Seeing isn’t always believing, especially when refraction is involved! See how water bends light, “breaking” a pencil right before your eyes.
What you need
- Clear, round drinking glass
- Tap water
- Fill the drinking glass about two thirds of the way with water.
- Place the pencil inside the glass on an angle, so it’s resting on the rim.
Bend down until you are looking in line with the top of the water. It should look as though the pencil is broken in two!
Light travels through different materials, or mediums, at different speeds. In this experiment, light first travels through the air – which is easy to move through – and then through the water, where it slows down. This change in speed causes the light to bend, or refract, meaning that the part of the pencil that is in the water will appear shifted.
Many birds hunt by flying over the surface of water, then diving in once they see a fish. Like in this experiment, the image a bird sees of a fish isn’t where it really is; the image can actually be quite far from the real fish. The bird has to adjust where it dives in order to catch the fish. This effect is also caused by the refraction of light once it hits the water.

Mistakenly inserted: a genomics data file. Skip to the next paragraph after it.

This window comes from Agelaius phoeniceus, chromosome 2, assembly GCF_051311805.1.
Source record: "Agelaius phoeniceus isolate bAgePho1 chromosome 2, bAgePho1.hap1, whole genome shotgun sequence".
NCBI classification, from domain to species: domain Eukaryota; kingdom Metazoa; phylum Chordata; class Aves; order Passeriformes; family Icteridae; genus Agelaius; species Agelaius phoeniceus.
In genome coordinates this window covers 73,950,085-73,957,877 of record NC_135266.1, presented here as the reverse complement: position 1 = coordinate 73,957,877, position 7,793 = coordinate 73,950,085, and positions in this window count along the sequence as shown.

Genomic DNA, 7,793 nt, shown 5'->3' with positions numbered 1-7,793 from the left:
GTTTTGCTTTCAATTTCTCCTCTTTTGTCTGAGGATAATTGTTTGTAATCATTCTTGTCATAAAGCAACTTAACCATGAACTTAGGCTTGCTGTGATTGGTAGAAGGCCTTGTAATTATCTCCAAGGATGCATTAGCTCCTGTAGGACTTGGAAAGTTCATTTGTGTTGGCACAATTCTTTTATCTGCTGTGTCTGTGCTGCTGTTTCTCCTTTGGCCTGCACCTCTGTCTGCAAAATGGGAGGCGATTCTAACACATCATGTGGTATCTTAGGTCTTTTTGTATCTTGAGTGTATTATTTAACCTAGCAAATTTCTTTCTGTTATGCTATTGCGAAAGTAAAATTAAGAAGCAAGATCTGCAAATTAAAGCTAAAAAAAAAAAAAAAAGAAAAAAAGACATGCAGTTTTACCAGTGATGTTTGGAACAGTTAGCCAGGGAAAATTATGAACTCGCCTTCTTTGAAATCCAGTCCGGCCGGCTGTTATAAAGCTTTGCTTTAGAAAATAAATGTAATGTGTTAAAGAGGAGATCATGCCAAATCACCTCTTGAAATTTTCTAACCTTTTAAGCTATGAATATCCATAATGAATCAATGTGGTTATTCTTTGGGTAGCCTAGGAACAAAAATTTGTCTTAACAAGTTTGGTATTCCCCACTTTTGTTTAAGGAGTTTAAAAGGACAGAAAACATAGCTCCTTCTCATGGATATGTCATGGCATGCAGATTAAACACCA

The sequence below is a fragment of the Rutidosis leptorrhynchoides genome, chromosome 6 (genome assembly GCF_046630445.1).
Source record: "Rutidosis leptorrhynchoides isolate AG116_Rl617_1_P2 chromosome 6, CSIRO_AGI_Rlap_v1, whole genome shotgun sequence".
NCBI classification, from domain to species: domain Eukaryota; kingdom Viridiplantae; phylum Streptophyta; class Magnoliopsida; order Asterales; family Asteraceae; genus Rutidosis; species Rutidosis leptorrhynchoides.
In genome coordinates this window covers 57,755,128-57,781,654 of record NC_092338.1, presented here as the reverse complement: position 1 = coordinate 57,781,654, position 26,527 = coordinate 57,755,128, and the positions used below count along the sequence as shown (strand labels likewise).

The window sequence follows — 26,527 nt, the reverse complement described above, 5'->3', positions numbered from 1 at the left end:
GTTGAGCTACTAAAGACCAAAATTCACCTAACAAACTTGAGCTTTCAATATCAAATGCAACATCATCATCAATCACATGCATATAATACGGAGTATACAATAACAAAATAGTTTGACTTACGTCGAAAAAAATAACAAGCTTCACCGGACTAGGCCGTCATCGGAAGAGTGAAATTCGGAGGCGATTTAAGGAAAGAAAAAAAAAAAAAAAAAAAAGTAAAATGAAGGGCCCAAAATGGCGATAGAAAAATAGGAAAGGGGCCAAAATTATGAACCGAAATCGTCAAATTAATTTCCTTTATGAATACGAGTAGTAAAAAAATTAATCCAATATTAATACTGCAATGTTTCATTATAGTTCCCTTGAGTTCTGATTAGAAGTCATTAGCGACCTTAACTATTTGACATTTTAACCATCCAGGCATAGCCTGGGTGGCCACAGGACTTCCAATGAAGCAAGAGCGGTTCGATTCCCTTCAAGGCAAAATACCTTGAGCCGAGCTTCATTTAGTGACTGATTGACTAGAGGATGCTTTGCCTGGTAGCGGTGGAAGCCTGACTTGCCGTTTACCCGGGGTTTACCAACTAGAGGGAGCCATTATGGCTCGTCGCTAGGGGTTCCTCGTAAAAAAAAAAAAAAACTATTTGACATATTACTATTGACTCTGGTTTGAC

Draw an arrow on a piece of paper and hold it up behind the glass of water, about 30 cm from your eyes. What do you observe?
As if by magic, the arrow flips around!
The round outside of the glass forces the water into a rounded shape, which acts as a convex lens. This lens bends the incoming light towards the middle. Here, the light rays meet at what is called the focal point. Past the focal point, the image is inverted because the light rays overlap.
- View all programs at the Canada Science and Technology Museum
- View other programs related to Sciences, Education